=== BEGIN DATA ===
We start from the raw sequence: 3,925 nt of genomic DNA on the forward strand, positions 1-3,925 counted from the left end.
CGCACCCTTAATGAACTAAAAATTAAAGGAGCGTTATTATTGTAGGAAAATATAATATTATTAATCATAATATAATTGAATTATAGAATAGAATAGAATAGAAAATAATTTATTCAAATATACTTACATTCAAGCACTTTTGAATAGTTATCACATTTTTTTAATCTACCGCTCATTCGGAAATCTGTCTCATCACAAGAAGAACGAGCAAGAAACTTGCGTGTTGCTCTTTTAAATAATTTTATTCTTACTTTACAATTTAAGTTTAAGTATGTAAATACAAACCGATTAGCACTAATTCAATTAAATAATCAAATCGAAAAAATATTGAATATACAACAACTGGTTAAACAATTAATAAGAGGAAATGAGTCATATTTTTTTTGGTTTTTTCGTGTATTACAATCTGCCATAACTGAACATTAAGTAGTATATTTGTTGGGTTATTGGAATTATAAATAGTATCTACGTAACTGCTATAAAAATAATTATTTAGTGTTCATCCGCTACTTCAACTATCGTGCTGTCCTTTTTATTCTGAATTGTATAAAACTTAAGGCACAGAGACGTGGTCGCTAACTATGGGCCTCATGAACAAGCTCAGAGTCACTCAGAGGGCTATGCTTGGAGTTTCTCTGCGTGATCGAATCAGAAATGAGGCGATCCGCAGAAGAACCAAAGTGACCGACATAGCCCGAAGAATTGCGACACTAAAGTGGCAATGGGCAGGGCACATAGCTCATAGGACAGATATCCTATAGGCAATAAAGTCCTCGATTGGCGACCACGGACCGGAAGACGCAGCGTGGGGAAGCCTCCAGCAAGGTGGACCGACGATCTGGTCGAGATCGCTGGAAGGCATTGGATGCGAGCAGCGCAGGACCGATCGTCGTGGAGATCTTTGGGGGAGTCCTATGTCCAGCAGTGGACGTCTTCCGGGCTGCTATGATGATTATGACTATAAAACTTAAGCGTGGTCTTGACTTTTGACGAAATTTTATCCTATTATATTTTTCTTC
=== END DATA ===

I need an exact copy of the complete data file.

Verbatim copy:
We start from the raw sequence: 3,925 nt of genomic DNA on the forward strand, positions 1-3,925 counted from the left end.
CGCACCCTTAATGAACTAAAAATTAAAGGAGCGTTATTATTGTAGGAAAATATAATATTATTAATCATAATATAATTGAATTATAGAATAGAATAGAATAGAAAATAATTTATTCAAATATACTTACATTCAAGCACTTTTGAATAGTTATCACATTTTTTTAATCTACCGCTCATTCGGAAATCTGTCTCATCACAAGAAGAACGAGCAAGAAACTTGCGTGTTGCTCTTTTAAATAATTTTATTCTTACTTTACAATTTAAGTTTAAGTATGTAAATACAAACCGATTAGCACTAATTCAATTAAATAATCAAATCGAAAAAATATTGAATATACAACAACTGGTTAAACAATTAATAAGAGGAAATGAGTCATATTTTTTTTGGTTTTTTCGTGTATTACAATCTGCCATAACTGAACATTAAGTAGTATATTTGTTGGGTTATTGGAATTATAAATAGTATCTACGTAACTGCTATAAAAATAATTATTTAGTGTTCATCCGCTACTTCAACTATCGTGCTGTCCTTTTTATTCTGAATTGTATAAAACTTAAGGCACAGAGACGTGGTCGCTAACTATGGGCCTCATGAACAAGCTCAGAGTCACTCAGAGGGCTATGCTTGGAGTTTCTCTGCGTGATCGAATCAGAAATGAGGCGATCCGCAGAAGAACCAAAGTGACCGACATAGCCCGAAGAATTGCGACACTAAAGTGGCAATGGGCAGGGCACATAGCTCATAGGACAGATATCCTATAGGCAATAAAGTCCTCGATTGGCGACCACGGACCGGAAGACGCAGCGTGGGGAAGCCTCCAGCAAGGTGGACCGACGATCTGGTCGAGATCGCTGGAAGGCATTGGATGCGAGCAGCGCAGGACCGATCGTCGTGGAGATCTTTGGGGGAGTCCTATGTCCAGCAGTGGACGTCTTCCGGGCTGCTATGATGATTATGACTATAAAACTTAAGCGTGGTCTTGACTTTTGACGAAATTTTATCCTATTATATTTTTCTTC